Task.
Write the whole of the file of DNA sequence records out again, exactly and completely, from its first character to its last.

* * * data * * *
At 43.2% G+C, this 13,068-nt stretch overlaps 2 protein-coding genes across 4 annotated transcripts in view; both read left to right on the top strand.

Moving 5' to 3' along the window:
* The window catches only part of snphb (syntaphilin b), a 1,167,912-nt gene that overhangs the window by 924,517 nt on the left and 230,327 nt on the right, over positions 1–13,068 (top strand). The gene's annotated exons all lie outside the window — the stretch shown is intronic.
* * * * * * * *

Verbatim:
At 43.2% G+C, this 13,068-nt stretch overlaps 2 protein-coding genes across 4 annotated transcripts in view; both read left to right on the top strand.

Moving 5' to 3' along the window:
* The window catches only part of snphb (syntaphilin b), a 1,167,912-nt gene that overhangs the window by 924,517 nt on the left and 230,327 nt on the right, over positions 1–13,068 (top strand). The gene's annotated exons all lie outside the window — the stretch shown is intronic.